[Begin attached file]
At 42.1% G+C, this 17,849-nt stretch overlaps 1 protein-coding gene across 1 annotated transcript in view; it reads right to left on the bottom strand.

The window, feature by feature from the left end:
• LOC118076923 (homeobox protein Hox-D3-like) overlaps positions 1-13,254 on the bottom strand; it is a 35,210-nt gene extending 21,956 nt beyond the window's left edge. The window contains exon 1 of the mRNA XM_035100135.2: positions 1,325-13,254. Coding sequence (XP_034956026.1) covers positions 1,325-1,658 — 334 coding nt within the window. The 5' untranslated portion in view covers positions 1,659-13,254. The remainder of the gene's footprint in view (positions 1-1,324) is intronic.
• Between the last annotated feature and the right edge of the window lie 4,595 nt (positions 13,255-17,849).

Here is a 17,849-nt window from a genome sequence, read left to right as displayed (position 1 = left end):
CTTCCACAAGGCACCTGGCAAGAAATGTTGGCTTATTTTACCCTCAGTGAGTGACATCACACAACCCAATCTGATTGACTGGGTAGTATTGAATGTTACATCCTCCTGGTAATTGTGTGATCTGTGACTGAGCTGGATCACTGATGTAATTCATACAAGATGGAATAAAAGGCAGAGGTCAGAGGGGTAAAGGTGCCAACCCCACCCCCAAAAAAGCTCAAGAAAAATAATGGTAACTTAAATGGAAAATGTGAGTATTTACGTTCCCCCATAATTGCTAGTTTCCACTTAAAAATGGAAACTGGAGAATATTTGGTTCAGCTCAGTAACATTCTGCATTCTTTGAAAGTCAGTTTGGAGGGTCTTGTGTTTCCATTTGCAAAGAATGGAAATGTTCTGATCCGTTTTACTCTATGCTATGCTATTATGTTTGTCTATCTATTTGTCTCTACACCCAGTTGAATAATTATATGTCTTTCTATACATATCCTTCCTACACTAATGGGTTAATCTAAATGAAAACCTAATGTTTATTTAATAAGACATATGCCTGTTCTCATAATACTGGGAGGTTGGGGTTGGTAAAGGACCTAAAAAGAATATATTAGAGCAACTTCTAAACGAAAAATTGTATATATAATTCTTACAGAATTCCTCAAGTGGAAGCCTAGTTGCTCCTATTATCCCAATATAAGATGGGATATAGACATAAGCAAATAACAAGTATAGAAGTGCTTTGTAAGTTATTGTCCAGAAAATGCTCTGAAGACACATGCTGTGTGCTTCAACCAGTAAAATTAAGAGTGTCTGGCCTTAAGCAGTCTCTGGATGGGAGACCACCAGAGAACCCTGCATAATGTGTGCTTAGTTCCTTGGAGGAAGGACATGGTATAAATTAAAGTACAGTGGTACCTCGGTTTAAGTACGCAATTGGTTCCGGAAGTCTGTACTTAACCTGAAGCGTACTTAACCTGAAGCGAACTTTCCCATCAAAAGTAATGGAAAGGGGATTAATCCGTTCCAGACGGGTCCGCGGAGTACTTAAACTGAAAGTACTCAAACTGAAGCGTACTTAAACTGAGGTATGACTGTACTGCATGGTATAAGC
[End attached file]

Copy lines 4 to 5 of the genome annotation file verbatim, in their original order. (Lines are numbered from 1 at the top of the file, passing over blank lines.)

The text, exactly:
• Between the last annotated feature and the right edge of the window lie 4,595 nt (positions 13,255-17,849).

Here is a 17,849-nt window from a genome sequence, read left to right as displayed (position 1 = left end):